If you thought you knew how bad Nokia would be this year – with globally collapsing sales, two reseller boycotts, one directly hitting Nokia due to the Elop Effect, and the other aimed at Microsoft but hitting Nokia’s new Windows and Lumia strategy – and that together pushed Nokia’s smartphone unit from strong profits to big losses last year, and bigger losses now – that all got worse. Now there are THREE boycotts hitting Nokia: one on all things Nokia (due to Burning Platforms and Elop Effect). One due to Microsoft?s buying of Skype. And now, the third, courtesy of Ballmer’s Osborning of the Lumia line with no upgrade to Windows 8.

Nokia smartphone market share was collapsing. The speed of collapse is increasing. Nokia’s handset unit is generating a loss. Those losses will now get bigger. Nokia’s market share was in freefall in smartphones and dumbphones. That was before Elop’s emergency measures of ‘increasing sales by reducing sales’ and means Nokia’s market shares will shrink even faster. The Nokia brand is badly burned by the past year, and this latest Lumia upgrade disaster burns Nokia’s brand even more, causing even more of traditionally loyal Nokia carrier partners to bail.

The Lumia line is now dead and cannot be resurrected. Even if Nokia were to try to reuse the Lumia line with Windows 8, it would be badly damaged branding, and Nokia is better off creating a totally new brand. The most expensive handset launch of all time has been a total fiasco, mismanaged from day one by incompetent CEO Stephen Elop. The Lumia handsets will be laughingstocks and sit in discount bins in stores, polluting the Nokia brand.

I can see why there are rumors of Microsoft branded smartphones, following the Microsoft tablet. These rumors further support the idea that Microsoft itself sees the Nokia project as having failed. Which somewhat intelligent CEO of any carrier or operator will ever trust Stephen Elop, or Microsoft, or Steve Ballmer ever again? Why would they ever allow Windows Phone based smartphones to jeopardize their customer relationships? Especially when there is a highly desirable Android alternative, and the iPhone, and soon, this autumn, the Tizen OS from Intel and Samsung, with already four handset suppliers committed to it. The Windows dream of smartphones is now dying and money thrown by Nokia into this bottomless pit is money wasted.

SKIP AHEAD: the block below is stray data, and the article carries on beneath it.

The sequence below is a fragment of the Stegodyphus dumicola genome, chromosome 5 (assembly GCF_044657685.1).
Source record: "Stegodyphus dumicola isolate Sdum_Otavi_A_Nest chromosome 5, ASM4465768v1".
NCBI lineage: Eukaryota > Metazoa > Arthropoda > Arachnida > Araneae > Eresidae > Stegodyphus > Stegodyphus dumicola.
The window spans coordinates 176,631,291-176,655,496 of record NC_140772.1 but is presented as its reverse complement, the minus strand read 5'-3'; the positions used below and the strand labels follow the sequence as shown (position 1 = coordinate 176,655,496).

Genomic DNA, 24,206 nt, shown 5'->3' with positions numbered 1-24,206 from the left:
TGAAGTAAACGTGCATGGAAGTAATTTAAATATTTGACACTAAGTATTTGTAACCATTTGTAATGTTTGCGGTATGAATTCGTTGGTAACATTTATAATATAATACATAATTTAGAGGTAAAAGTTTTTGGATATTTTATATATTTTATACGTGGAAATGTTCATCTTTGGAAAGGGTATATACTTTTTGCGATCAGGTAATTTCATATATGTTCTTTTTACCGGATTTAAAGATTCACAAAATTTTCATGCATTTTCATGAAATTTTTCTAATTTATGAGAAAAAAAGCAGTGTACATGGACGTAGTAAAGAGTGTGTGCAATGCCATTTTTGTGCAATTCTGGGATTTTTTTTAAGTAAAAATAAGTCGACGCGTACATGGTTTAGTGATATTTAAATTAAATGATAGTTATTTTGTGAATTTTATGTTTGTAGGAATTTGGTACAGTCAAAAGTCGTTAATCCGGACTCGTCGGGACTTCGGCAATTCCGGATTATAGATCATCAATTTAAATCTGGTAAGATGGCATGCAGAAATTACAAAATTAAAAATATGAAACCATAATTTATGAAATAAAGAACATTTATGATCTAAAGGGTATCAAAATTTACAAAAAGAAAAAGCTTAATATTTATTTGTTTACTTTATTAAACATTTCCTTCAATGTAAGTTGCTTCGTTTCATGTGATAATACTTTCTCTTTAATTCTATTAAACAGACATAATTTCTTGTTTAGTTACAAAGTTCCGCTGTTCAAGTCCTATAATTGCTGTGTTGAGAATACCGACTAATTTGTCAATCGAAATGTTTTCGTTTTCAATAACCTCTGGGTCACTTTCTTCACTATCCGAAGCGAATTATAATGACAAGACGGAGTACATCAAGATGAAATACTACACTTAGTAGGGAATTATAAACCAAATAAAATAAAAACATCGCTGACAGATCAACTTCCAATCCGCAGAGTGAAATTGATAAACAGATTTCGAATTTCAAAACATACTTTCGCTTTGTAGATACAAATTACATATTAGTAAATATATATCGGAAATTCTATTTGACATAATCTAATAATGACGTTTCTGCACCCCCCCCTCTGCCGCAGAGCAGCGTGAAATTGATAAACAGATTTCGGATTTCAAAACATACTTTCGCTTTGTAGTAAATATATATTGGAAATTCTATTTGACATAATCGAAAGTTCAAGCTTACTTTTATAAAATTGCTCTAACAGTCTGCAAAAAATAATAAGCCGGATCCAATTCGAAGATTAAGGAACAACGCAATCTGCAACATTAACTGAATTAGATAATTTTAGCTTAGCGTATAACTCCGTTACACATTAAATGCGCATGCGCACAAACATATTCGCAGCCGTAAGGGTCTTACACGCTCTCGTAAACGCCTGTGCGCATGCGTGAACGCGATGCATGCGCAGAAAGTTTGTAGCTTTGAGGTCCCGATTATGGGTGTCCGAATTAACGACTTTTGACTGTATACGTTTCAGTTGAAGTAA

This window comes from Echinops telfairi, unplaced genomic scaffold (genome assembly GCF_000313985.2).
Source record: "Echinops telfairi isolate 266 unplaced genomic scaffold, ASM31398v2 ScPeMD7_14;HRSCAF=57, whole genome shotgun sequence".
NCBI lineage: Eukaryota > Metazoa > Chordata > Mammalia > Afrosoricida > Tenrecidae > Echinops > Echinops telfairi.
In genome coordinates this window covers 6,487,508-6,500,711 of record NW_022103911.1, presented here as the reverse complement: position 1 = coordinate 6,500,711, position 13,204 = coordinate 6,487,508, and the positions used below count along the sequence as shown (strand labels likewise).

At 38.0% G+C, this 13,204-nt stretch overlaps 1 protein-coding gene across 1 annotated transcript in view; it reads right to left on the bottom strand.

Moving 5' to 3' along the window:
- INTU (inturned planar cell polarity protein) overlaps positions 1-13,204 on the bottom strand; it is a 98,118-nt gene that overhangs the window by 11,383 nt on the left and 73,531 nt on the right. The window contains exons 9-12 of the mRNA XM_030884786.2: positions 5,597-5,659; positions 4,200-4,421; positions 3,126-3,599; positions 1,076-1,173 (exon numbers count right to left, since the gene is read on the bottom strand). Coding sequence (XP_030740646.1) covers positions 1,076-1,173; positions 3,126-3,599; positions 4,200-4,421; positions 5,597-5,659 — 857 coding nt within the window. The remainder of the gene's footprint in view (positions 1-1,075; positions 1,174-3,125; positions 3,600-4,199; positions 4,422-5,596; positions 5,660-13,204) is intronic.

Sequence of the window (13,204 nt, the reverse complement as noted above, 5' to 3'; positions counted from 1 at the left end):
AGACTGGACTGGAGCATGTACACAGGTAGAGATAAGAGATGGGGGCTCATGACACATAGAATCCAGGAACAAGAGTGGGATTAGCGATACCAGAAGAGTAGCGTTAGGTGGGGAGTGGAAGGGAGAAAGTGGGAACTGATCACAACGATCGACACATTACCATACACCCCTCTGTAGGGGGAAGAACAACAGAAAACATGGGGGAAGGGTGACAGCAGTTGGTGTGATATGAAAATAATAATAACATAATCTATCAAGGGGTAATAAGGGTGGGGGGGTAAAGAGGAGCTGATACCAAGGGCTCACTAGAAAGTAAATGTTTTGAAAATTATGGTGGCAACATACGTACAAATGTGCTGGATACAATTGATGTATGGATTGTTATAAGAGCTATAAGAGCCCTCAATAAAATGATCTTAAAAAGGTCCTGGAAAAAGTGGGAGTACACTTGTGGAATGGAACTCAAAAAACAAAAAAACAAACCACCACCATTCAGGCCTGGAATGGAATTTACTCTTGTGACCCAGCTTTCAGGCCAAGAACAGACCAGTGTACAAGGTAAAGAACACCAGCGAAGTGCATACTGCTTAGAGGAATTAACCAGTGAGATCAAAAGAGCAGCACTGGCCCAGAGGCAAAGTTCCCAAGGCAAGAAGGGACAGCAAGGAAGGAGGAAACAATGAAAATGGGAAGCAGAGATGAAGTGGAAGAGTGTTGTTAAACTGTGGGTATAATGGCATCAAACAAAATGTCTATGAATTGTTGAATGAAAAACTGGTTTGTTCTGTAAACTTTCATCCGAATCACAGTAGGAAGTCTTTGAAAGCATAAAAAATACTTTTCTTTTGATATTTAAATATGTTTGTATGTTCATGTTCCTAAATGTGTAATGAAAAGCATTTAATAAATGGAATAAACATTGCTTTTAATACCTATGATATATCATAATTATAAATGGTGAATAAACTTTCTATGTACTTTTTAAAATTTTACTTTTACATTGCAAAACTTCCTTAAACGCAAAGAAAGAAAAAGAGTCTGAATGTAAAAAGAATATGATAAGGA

We should have learned from the past disasters of ‘partnering’ with Microsoft in mobile, like Sendo, Motorola, Palm, Nortel, LG etc. Yes, Nokia is a dead man walking.

I did not think the bad news for Nokia could get any worse, but again, last week, it did.

About the Author
Tomi T Ahonen is a nine-time bestselling author of hardcover telecoms/tech books who has also released a series of multiple eBooks starting in 2009. An independent consultant and motivational speaker in the converging areas of mobile telecoms, internet, media, advertising, credit and banking, social networking and virtual reality, Tomi is based in Hong Kong. Mr Ahonen is credited as the father of several of the industry’s most used theories, tools and concepts, and a founding member of several industry groups. Tomi Ahonen has been quoted in over 300 press articles starting with the Wall Street Journal, Financial Times, Business Week, Economist, etc and is regularly seen on TV; he writes several columns and articles to industry press every year. He blogs daily, twitters, and has profiles on Facebook and LinkedIn.